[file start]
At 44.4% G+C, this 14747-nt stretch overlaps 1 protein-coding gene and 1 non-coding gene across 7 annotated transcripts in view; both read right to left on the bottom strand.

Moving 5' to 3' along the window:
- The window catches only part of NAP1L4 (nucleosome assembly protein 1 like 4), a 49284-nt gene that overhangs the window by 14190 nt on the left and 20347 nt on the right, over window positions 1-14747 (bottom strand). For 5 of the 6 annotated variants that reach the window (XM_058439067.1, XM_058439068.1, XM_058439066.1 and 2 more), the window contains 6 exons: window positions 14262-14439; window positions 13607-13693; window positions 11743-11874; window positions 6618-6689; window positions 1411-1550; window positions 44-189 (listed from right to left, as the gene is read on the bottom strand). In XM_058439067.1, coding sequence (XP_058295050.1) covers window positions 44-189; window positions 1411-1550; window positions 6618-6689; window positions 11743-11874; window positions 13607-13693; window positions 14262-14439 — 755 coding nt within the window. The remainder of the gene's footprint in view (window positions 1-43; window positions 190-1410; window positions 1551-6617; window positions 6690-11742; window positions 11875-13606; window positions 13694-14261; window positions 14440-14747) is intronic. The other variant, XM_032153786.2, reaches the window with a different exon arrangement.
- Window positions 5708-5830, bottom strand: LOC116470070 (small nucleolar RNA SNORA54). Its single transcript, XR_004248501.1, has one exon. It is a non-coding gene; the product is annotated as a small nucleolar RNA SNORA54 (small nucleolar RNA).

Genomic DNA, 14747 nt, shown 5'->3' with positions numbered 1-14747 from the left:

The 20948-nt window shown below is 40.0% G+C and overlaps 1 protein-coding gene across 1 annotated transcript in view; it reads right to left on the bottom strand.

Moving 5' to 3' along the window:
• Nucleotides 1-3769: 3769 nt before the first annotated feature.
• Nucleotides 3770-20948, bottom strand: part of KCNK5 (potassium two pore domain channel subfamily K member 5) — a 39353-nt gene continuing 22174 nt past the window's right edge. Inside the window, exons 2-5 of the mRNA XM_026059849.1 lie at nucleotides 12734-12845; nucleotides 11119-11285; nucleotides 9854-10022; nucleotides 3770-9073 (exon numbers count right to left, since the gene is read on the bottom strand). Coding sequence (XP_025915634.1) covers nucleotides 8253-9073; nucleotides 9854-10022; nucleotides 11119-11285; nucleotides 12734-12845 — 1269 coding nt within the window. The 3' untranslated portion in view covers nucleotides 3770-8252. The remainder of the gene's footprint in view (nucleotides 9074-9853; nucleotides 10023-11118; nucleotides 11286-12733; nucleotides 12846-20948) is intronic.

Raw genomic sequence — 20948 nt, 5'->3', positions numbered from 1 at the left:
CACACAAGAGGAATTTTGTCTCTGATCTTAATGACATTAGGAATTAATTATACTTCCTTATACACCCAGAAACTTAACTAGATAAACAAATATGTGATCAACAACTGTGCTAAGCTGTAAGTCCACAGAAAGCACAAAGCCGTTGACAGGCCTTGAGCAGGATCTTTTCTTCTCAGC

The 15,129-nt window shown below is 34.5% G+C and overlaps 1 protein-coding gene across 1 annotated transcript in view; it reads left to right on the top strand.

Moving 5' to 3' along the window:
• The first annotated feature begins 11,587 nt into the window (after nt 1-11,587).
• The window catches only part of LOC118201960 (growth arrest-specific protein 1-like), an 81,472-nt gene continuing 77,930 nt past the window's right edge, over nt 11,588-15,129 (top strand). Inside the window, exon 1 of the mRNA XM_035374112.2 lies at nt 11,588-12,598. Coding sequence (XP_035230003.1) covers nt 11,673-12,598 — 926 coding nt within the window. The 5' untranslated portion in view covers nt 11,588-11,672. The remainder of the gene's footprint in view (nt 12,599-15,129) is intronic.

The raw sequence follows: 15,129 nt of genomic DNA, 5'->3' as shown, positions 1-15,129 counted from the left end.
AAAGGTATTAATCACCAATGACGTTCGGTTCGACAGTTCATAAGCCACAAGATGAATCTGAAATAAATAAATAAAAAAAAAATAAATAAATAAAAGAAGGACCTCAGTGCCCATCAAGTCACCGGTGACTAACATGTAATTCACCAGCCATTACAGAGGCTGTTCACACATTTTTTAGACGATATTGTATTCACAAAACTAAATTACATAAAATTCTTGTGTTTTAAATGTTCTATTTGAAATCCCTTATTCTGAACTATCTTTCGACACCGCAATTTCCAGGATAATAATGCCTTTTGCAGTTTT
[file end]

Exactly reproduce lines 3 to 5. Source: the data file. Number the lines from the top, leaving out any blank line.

- The window catches only part of NAP1L4 (nucleosome assembly protein 1 like 4), a 49284-nt gene that overhangs the window by 14190 nt on the left and 20347 nt on the right, over window positions 1-14747 (bottom strand). For 5 of the 6 annotated variants that reach the window (XM_058439067.1, XM_058439068.1, XM_058439066.1 and 2 more), the window contains 6 exons: window positions 14262-14439; window positions 13607-13693; window positions 11743-11874; window positions 6618-6689; window positions 1411-1550; window positions 44-189 (listed from right to left, as the gene is read on the bottom strand). In XM_058439067.1, coding sequence (XP_058295050.1) covers window positions 44-189; window positions 1411-1550; window positions 6618-6689; window positions 11743-11874; window positions 13607-13693; window positions 14262-14439 — 755 coding nt within the window. The remainder of the gene's footprint in view (window positions 1-43; window positions 190-1410; window positions 1551-6617; window positions 6690-11742; window positions 11875-13606; window positions 13694-14261; window positions 14440-14747) is intronic. The other variant, XM_032153786.2, reaches the window with a different exon arrangement.
- Window positions 5708-5830, bottom strand: LOC116470070 (small nucleolar RNA SNORA54). Its single transcript, XR_004248501.1, has one exon. It is a non-coding gene; the product is annotated as a small nucleolar RNA SNORA54 (small nucleolar RNA).

Genomic DNA, 14747 nt, shown 5'->3' with positions numbered 1-14747 from the left: